Lethargy in Dogs – Causes and Treatments of an Overtired Dog

Picture of a Basset Hound sleeping

If your canine friend is usually a happy fellow, who only seems to want to play and go to the park, you might feel concerned if he or she starts to act a little lazy. Some dogs will not want to get out of bed or will refuse to climb the stairs, and others might not even have an appetite for food or water.

Keeping an eye on your dog’s general behavior can make it possible for you to keep track of potential health problems and take our friend to the vet in due time. In this post, we’ll look at what causes lethargy in dogs, how you can tell if your dog is lethargic, and how you can prevent this from happening in the future.

How Does a Lethargic Dog Behave?

First of all, the symptoms of lethargy have to be known by all dog parents so that they can know when it’s time to take action. Most dogs sleep around twelve hours per day, but puppies sleep for many more hours, with some snoozing for as many as twenty hours a day.

Lethargy is synonymous with excessive sleeping, but that doesn’t mean that the dog is behaving normally when he or she is awake. Usually, low energy and exercise intolerance are present along with the dog’s tendency to take a nap all the time. Dogs that have gone through trauma or stressful events, such as a move, for example, or even a visit to the vet, will sleep more when they feel safe.

This is a mechanism that allows them to replenish the energy they need on a regular basis and that the stress level has depleted. However, if this is the case, lethargy shouldn’t be present for more than one to two days.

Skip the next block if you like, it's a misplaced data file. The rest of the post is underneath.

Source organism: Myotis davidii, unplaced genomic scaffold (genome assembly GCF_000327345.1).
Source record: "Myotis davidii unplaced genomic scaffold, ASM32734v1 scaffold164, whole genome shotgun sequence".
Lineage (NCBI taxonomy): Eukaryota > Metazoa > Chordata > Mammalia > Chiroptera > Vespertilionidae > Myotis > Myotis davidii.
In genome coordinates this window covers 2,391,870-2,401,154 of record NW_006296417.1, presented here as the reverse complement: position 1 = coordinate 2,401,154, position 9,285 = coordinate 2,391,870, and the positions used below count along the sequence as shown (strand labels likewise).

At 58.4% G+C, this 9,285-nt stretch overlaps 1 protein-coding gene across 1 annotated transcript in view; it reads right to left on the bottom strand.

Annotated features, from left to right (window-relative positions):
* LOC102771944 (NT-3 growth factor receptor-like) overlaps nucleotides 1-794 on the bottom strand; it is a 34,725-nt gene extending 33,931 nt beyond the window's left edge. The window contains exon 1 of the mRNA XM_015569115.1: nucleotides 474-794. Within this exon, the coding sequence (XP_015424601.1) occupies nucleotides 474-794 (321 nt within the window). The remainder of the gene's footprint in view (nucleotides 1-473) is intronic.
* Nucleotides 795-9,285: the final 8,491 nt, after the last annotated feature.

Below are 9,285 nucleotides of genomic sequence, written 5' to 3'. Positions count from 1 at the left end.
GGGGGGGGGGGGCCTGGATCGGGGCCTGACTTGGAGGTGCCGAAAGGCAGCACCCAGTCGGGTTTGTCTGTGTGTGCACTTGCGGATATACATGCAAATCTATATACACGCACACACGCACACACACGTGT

A dog that is lethargic doesn’t show any interest in toys or any other activities, might be confused, and also unresponsive to commands. As we might have mentioned at the beginning of the post, lethargic dogs aren’t crazy about drinking water or eating food, and let’s face it — every dog has a great appetite. While some dogs might get picky and refuse certain types of food, they will still consume their favorites, whether that means kibble, canned food, or treats. That doesn’t happen with lethargic dogs.

What Causes Lethargy in Dogs?

The answer to this question depends on a variety of factors, but the animal’s age seems to be the most important aspect. Needless to say, puppies don’t become lethargic for the same reason as geriatric dogs would, simply because they haven’t begun suffering from conditions such as arthritis or heart disease.

In puppies, lethargy can be caused by a wide variety of infectious diseases from Parvovirus to Canine Distemper, but it can also be caused by parasites (such as hookworms). If the puppy has a severe flea or tick infestation, he or she will be lethargic because of anemia. Other diseases that cause this symptom, among others, are congenital heart disease, malnutrition, fever, or pneumonia.

In geriatric animals, lethargy is common in dogs that are overweight or obese, or that are suffering from cancer, diabetes, heart disease, osteoarthritis, or hypothyroidism. Infections and tick-borne diseases can cause lethargy, too. Older dogs tend to sleep more compared to their adult counterparts, and in most cases, this is a natural change that takes months and years to happen.